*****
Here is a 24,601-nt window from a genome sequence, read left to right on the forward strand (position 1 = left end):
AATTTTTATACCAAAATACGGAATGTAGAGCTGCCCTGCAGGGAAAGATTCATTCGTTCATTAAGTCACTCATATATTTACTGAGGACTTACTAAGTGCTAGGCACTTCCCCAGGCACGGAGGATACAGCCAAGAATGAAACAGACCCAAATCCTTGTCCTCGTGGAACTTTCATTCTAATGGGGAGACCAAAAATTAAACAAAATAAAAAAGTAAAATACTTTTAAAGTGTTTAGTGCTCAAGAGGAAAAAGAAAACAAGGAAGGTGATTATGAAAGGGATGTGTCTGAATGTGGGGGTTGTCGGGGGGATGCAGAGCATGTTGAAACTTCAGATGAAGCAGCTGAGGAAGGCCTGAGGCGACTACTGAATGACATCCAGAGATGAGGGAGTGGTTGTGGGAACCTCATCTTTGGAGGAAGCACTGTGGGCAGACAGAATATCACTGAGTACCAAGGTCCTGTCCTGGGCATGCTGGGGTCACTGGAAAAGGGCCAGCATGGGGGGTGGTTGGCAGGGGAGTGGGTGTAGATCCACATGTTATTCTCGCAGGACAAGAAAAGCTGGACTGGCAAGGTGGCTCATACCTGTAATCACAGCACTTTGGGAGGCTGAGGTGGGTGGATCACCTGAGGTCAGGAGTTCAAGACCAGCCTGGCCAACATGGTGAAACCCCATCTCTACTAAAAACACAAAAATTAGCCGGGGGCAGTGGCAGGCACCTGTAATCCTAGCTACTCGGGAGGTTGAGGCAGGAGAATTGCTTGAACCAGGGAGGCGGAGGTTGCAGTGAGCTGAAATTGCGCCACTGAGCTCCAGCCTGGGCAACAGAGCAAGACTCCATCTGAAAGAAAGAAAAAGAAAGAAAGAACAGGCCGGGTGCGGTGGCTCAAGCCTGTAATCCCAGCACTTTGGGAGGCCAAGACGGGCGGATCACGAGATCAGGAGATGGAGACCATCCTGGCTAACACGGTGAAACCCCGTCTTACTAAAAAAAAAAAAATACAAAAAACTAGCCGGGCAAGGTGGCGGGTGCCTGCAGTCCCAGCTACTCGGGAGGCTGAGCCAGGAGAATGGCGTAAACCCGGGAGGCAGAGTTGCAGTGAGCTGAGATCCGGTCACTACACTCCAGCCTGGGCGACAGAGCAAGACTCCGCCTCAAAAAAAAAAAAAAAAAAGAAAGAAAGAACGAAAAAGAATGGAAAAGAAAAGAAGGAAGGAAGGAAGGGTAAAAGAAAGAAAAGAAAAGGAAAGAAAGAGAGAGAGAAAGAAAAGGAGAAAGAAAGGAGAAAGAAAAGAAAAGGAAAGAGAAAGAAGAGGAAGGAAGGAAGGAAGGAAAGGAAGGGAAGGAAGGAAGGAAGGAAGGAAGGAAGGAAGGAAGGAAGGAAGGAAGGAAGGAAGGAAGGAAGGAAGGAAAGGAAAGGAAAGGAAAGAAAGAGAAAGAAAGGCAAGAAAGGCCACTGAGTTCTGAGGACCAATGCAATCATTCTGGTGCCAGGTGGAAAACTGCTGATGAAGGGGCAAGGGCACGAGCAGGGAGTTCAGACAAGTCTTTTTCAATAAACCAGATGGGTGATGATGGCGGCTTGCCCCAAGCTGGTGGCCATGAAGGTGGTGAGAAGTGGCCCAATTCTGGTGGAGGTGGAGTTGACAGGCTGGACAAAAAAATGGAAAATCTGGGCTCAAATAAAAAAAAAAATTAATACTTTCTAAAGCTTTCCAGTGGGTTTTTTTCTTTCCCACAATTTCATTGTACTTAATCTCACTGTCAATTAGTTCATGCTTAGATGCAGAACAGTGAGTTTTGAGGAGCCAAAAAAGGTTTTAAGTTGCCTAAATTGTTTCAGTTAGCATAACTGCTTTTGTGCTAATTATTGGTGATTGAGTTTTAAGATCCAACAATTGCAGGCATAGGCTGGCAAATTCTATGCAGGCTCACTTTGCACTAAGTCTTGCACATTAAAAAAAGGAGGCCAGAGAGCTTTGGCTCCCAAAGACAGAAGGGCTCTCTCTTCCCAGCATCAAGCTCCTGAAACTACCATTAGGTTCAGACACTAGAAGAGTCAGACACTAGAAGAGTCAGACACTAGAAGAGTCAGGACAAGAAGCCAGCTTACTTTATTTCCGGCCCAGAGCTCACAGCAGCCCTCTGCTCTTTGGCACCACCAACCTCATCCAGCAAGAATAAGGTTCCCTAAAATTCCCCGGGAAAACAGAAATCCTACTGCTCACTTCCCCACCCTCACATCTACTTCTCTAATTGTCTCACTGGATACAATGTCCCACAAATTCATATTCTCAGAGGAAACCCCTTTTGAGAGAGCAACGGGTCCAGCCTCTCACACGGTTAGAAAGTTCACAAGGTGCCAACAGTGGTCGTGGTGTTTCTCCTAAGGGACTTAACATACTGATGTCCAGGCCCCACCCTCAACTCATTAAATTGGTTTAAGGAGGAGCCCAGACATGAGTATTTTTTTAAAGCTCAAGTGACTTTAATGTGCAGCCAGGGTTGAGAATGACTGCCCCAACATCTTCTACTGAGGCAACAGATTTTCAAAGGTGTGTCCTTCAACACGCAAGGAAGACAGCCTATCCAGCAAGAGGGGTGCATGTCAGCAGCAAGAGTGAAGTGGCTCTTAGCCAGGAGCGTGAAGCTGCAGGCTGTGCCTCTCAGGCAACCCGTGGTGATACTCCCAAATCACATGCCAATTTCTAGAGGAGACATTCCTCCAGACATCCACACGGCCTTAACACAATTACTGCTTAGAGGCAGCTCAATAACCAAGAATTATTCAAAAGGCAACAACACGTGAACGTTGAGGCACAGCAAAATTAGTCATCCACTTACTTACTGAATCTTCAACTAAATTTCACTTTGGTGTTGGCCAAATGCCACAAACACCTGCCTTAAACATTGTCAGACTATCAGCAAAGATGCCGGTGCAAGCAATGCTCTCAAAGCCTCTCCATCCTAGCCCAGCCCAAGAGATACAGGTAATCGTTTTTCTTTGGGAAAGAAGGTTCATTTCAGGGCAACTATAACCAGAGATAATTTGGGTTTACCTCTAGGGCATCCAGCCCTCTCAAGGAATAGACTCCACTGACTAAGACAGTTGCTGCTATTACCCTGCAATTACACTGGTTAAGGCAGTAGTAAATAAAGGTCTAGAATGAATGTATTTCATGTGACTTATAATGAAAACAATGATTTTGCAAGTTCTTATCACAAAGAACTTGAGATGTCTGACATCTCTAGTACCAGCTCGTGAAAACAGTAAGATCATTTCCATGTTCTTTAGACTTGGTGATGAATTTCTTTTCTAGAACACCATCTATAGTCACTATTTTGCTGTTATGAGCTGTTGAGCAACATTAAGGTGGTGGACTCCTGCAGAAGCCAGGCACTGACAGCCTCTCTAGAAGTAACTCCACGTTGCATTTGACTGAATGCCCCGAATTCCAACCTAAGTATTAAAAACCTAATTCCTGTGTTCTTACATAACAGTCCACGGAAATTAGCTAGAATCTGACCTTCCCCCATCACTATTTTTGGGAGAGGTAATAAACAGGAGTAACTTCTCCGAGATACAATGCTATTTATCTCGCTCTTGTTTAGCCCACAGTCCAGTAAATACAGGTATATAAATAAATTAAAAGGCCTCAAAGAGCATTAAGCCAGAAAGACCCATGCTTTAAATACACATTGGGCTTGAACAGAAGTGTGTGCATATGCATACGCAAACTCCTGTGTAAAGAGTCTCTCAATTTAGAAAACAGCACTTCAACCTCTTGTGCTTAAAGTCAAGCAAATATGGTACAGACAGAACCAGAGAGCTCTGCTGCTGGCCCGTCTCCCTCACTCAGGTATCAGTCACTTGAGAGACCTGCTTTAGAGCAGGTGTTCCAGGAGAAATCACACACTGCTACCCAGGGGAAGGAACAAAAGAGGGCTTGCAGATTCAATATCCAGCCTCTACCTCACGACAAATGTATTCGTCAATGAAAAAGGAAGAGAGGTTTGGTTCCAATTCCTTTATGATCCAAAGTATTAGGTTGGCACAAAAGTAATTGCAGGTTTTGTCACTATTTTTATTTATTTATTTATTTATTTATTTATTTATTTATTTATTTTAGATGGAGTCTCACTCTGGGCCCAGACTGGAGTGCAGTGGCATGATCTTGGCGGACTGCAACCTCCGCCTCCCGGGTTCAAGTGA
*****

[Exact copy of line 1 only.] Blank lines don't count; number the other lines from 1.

Here is a 24,601-nt window from a genome sequence, read left to right on the forward strand (position 1 = left end):